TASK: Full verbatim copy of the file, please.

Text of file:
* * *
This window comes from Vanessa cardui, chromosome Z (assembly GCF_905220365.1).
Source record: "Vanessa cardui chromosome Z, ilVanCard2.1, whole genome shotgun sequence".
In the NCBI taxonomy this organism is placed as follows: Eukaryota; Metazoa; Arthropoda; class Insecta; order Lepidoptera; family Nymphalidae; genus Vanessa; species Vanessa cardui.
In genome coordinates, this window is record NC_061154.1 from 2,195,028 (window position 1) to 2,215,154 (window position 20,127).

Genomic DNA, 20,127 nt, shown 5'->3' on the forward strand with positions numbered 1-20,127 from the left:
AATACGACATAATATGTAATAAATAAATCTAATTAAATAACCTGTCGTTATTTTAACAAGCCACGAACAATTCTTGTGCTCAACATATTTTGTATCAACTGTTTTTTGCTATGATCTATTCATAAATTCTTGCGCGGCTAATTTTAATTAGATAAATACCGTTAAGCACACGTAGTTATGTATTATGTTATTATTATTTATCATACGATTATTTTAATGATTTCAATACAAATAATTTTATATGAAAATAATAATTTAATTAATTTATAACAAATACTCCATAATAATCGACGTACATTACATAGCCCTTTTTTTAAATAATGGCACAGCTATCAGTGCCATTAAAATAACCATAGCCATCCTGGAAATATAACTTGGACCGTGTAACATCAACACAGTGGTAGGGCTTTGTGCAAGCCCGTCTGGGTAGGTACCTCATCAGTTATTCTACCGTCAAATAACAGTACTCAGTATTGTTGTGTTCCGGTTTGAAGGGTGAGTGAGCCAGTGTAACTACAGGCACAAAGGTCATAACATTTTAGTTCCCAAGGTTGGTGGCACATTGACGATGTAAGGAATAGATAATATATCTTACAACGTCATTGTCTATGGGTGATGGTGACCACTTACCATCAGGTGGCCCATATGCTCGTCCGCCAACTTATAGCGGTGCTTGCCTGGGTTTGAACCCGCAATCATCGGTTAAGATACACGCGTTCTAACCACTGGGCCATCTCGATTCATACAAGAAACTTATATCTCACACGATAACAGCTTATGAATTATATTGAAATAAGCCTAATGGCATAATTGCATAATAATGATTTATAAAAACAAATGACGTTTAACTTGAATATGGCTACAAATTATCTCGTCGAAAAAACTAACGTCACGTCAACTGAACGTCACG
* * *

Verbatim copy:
This window comes from Vanessa cardui, chromosome Z (assembly GCF_905220365.1).
Source record: "Vanessa cardui chromosome Z, ilVanCard2.1, whole genome shotgun sequence".
In the NCBI taxonomy this organism is placed as follows: Eukaryota; Metazoa; Arthropoda; class Insecta; order Lepidoptera; family Nymphalidae; genus Vanessa; species Vanessa cardui.
In genome coordinates, this window is record NC_061154.1 from 2,195,028 (window position 1) to 2,215,154 (window position 20,127).

Genomic DNA, 20,127 nt, shown 5'->3' on the forward strand with positions numbered 1-20,127 from the left:
AATACGACATAATATGTAATAAATAAATCTAATTAAATAACCTGTCGTTATTTTAACAAGCCACGAACAATTCTTGTGCTCAACATATTTTGTATCAACTGTTTTTTGCTATGATCTATTCATAAATTCTTGCGCGGCTAATTTTAATTAGATAAATACCGTTAAGCACACGTAGTTATGTATTATGTTATTATTATTTATCATACGATTATTTTAATGATTTCAATACAAATAATTTTATATGAAAATAATAATTTAATTAATTTATAACAAATACTCCATAATAATCGACGTACATTACATAGCCCTTTTTTTAAATAATGGCACAGCTATCAGTGCCATTAAAATAACCATAGCCATCCTGGAAATATAACTTGGACCGTGTAACATCAACACAGTGGTAGGGCTTTGTGCAAGCCCGTCTGGGTAGGTACCTCATCAGTTATTCTACCGTCAAATAACAGTACTCAGTATTGTTGTGTTCCGGTTTGAAGGGTGAGTGAGCCAGTGTAACTACAGGCACAAAGGTCATAACATTTTAGTTCCCAAGGTTGGTGGCACATTGACGATGTAAGGAATAGATAATATATCTTACAACGTCATTGTCTATGGGTGATGGTGACCACTTACCATCAGGTGGCCCATATGCTCGTCCGCCAACTTATAGCGGTGCTTGCCTGGGTTTGAACCCGCAATCATCGGTTAAGATACACGCGTTCTAACCACTGGGCCATCTCGATTCATACAAGAAACTTATATCTCACACGATAACAGCTTATGAATTATATTGAAATAAGCCTAATGGCATAATTGCATAATAATGATTTATAAAAACAAATGACGTTTAACTTGAATATGGCTACAAATTATCTCGTCGAAAAAACTAACGTCACGTCAACTGAACGTCACG